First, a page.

BRAD: As you ended the question on Robocop, I’ll start there, since Robocop is one of my favorite films and Paul Verhoeven’s satire always gives me a great kick. I’m certain the new version will not “get it” and will instead be a simple action film, but it might stand on those merits. I won’t pay to see it but I don’t really go to the cinema anyway.
My tastes in film are diverse but not well-aligned with the popular blockbusters — I don’t really get off on super-hero stuff, so that’s half the releases for the past couple of years in the bin. I do like clever ensemble crime pieces — The Losers, for example, certainly inspired Hollowpoint. I love a lot of early film, especially musicals, so anything by Busby Berkley will see re-play. And I adore The Thin Man series.
I think that generally good film and good gaming are at crossed purposes. What makes a great game are the same sorts of things that make a bad film — gaming is visceral in-the-moment story-telling, where immediate interests take precedent over thoughtful development and that’s as it should be. In a film, however, I expect the writer, director, and actors to have taken great care to produce something wholly planned. So you can never really do The Godfather or Miller’s Crossing as a game, but you can do wickedly fun stuff in a 30s gangster genre that are inspired by scenes and characters and relationships from those films. And so, I don’t like trying to map games on films directly. I have an aversion to most games that are licenses of popular media for the same reason, though sometimes a company picks something bad and fun enough that it meshes.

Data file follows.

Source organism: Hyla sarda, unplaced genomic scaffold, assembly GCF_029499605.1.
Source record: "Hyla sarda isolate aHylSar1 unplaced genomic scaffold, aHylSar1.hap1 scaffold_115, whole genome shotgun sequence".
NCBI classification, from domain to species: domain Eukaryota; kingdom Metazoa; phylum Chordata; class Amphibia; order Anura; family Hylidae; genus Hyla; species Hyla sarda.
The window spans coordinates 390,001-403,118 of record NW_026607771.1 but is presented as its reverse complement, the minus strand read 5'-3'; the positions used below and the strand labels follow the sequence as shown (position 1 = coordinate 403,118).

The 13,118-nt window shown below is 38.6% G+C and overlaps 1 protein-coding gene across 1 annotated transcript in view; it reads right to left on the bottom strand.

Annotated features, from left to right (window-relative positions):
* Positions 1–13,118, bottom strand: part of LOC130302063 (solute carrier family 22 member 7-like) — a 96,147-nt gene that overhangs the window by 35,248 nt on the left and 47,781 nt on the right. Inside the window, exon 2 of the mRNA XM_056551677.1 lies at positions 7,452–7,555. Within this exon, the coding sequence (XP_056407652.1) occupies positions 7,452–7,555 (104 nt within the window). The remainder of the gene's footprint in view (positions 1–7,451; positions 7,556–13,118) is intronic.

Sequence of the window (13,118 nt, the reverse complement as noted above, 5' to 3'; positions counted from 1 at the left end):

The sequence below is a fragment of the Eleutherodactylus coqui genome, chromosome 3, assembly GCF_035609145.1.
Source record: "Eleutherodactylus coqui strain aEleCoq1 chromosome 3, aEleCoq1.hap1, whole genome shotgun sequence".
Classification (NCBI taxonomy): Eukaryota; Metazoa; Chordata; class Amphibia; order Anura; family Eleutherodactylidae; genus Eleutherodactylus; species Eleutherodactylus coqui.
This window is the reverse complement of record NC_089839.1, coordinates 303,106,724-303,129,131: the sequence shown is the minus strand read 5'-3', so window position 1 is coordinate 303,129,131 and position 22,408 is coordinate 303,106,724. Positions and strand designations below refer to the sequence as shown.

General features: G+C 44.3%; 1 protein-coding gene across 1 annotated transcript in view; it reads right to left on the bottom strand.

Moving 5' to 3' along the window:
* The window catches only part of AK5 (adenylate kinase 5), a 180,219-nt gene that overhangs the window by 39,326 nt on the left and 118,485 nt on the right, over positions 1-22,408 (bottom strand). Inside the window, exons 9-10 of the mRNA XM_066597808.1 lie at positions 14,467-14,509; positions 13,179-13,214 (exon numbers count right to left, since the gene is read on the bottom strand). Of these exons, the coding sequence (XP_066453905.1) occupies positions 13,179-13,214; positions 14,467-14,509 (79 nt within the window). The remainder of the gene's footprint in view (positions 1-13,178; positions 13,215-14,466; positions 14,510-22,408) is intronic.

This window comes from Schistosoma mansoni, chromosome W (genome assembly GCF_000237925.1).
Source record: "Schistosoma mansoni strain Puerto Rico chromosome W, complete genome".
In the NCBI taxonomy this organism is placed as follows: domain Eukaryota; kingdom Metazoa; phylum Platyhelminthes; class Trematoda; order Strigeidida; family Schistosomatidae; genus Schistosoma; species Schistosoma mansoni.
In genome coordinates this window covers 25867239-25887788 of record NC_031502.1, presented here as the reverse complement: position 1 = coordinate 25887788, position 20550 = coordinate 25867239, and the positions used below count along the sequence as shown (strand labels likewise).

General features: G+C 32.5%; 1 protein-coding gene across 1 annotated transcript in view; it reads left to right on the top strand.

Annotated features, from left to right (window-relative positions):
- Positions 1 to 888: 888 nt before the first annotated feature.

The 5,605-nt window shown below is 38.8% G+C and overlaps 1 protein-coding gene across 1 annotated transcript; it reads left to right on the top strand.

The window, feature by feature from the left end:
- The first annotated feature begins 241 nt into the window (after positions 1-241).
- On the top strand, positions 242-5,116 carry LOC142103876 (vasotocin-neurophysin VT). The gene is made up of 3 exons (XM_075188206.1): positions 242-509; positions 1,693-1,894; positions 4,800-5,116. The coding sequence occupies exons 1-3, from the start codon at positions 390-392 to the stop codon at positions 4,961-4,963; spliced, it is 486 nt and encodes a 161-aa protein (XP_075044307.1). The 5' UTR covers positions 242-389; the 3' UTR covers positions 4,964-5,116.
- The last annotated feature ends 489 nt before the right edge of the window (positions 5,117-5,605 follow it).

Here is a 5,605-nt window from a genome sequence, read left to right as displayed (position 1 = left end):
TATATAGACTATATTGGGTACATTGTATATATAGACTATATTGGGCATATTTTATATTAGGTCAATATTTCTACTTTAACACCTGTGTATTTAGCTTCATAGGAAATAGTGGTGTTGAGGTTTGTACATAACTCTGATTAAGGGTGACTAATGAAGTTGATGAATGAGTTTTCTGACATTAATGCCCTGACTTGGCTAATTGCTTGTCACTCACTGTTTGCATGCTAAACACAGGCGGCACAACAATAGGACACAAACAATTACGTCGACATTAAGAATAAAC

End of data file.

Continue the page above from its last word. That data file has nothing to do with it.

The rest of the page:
Gene Kelly, Celeste Holm, William Powell & Myrna Loy, James Caan, Ernest Borgnine, Eli Wallach, Helen Mirren, Anthony Hopkins, Alan Cumming, Laura Fraser (yes I’m fixating on a single film here)…well the list will go on and on.
TEO: Here is where I was going to ask you for your thoughts on the whole internet controversy about James Desborough, but I think I’ll let that lie unless you have some keen insight that is burning to get out. Instead, I will move onto the final phase of Interrogate the Canadian, which involves a two pronged attack. First, how have you survived so long if your healthcare system is so terrible, and second, and more seriously, is there any advice I could compel you to share with aspiring game designers out there?
BRAD:All I’ll say about the Desborough affair is that one ought to treat everyone with respect, and plenty of people came off looking like asses by failing to do so in that. Nearly everyone, in fact.
Diagram illustrating how to get a doctor's appointment in the US.
As for health care, I have no complaints. I get sick, I go to the doctor, I am healed. For free. If ever I desperately want to move to the head of the line and have a fat wad of cash that says I am more deserving than the others in line, I will be upset with the system. Until then, it’s cool.
And game designers? Design and publish. Nothing is stopping you. The system has been so democratized that it’s almost impossible to not publish now. Get your work in other peoples’ hands and ask for money. Then do it again.
TEO: Well Brad, first I’d like to thank you for your part in bringing Diaspora into my life (I just got Hollowpoint, and hope to develop a similar passion for it), and second, for the time you’ve taken out of your life to answer my questions, no matter how inane.
BRAD: Happy to do this, Teo! Anyone that knows me knows it’s no hardship for me to talk about myself.
You heard the man people. The internet has totally changed the entire game. Go play it. If you want to peer more deeply into the musings of Brad check out his blog here, and if you want to see what VSCA has going on check out the webpage here.
Posted: July 13th, 2012 under Articles - 6 Comments.
Tags: Diaspora, fate, hollowpoint, Interview